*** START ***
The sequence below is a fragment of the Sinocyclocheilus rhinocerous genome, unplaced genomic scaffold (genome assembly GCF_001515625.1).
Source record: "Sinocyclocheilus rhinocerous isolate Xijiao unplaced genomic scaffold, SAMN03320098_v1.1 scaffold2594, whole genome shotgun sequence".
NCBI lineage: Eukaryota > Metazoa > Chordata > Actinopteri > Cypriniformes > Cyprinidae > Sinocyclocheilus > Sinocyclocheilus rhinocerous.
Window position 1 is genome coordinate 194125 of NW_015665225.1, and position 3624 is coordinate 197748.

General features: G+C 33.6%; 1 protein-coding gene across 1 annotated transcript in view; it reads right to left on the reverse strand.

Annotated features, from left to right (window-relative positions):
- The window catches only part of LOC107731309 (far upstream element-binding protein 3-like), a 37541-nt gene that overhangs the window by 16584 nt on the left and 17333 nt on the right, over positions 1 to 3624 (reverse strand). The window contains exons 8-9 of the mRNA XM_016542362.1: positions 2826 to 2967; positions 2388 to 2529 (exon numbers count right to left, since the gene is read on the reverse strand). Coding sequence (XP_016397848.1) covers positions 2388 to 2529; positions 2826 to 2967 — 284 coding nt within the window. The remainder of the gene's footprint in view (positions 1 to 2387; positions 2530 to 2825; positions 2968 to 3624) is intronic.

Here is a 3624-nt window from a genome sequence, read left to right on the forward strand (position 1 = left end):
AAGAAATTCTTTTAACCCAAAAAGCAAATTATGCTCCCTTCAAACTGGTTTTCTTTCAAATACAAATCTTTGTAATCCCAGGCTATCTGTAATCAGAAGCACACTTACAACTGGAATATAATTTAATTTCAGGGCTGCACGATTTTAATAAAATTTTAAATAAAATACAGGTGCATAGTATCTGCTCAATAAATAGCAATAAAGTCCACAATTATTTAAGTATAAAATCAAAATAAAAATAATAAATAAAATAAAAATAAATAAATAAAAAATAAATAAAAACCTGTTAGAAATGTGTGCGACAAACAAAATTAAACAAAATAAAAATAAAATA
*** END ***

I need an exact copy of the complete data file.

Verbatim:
The sequence below is a fragment of the Sinocyclocheilus rhinocerous genome, unplaced genomic scaffold (genome assembly GCF_001515625.1).
Source record: "Sinocyclocheilus rhinocerous isolate Xijiao unplaced genomic scaffold, SAMN03320098_v1.1 scaffold2594, whole genome shotgun sequence".
NCBI lineage: Eukaryota > Metazoa > Chordata > Actinopteri > Cypriniformes > Cyprinidae > Sinocyclocheilus > Sinocyclocheilus rhinocerous.
Window position 1 is genome coordinate 194125 of NW_015665225.1, and position 3624 is coordinate 197748.

General features: G+C 33.6%; 1 protein-coding gene across 1 annotated transcript in view; it reads right to left on the reverse strand.

Annotated features, from left to right (window-relative positions):
- The window catches only part of LOC107731309 (far upstream element-binding protein 3-like), a 37541-nt gene that overhangs the window by 16584 nt on the left and 17333 nt on the right, over positions 1 to 3624 (reverse strand). The window contains exons 8-9 of the mRNA XM_016542362.1: positions 2826 to 2967; positions 2388 to 2529 (exon numbers count right to left, since the gene is read on the reverse strand). Coding sequence (XP_016397848.1) covers positions 2388 to 2529; positions 2826 to 2967 — 284 coding nt within the window. The remainder of the gene's footprint in view (positions 1 to 2387; positions 2530 to 2825; positions 2968 to 3624) is intronic.

Here is a 3624-nt window from a genome sequence, read left to right on the forward strand (position 1 = left end):
AAGAAATTCTTTTAACCCAAAAAGCAAATTATGCTCCCTTCAAACTGGTTTTCTTTCAAATACAAATCTTTGTAATCCCAGGCTATCTGTAATCAGAAGCACACTTACAACTGGAATATAATTTAATTTCAGGGCTGCACGATTTTAATAAAATTTTAAATAAAATACAGGTGCATAGTATCTGCTCAATAAATAGCAATAAAGTCCACAATTATTTAAGTATAAAATCAAAATAAAAATAATAAATAAAATAAAAATAAATAAATAAAAAATAAATAAAAACCTGTTAGAAATGTGTGCGACAAACAAAATTAAACAAAATAAAAATAAAATA